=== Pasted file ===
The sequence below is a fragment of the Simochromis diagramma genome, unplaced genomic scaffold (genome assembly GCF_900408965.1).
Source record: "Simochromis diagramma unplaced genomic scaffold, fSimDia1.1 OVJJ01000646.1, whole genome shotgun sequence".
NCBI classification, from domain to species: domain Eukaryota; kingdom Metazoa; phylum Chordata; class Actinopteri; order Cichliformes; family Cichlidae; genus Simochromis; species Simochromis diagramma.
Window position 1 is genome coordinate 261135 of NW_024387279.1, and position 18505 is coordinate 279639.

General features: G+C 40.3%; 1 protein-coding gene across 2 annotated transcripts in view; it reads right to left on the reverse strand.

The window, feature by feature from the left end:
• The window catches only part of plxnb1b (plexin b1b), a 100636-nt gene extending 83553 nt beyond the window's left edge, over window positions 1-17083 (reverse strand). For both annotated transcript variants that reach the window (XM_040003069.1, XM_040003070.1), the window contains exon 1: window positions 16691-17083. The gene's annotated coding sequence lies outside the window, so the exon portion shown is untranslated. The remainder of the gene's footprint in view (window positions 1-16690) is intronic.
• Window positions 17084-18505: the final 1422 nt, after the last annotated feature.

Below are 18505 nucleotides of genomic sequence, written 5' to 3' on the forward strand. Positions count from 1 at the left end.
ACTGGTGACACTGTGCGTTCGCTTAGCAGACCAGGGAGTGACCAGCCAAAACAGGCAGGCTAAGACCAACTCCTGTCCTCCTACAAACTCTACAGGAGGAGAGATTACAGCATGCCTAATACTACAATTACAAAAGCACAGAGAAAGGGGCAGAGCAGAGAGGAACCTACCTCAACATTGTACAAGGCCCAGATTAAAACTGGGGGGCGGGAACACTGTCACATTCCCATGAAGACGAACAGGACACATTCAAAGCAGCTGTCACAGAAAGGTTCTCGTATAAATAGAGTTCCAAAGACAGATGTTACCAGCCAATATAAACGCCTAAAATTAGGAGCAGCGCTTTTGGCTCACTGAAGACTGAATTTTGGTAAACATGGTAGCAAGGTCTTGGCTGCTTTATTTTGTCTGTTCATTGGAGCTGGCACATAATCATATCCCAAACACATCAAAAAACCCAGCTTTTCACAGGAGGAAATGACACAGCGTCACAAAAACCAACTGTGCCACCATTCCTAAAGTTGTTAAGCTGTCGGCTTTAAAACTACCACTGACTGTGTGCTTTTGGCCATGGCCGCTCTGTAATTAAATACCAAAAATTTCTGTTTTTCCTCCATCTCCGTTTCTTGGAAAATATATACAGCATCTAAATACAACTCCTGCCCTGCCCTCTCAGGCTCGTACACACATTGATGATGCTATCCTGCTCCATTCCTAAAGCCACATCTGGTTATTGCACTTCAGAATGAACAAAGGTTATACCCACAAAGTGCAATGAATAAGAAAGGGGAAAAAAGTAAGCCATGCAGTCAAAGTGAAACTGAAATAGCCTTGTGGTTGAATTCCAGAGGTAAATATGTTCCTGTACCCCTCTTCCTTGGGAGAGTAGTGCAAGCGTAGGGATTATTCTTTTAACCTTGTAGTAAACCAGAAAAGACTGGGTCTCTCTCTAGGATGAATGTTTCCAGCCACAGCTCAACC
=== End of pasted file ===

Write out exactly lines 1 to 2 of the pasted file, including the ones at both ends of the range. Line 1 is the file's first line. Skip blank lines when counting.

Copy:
The sequence below is a fragment of the Simochromis diagramma genome, unplaced genomic scaffold (genome assembly GCF_900408965.1).
Source record: "Simochromis diagramma unplaced genomic scaffold, fSimDia1.1 OVJJ01000646.1, whole genome shotgun sequence".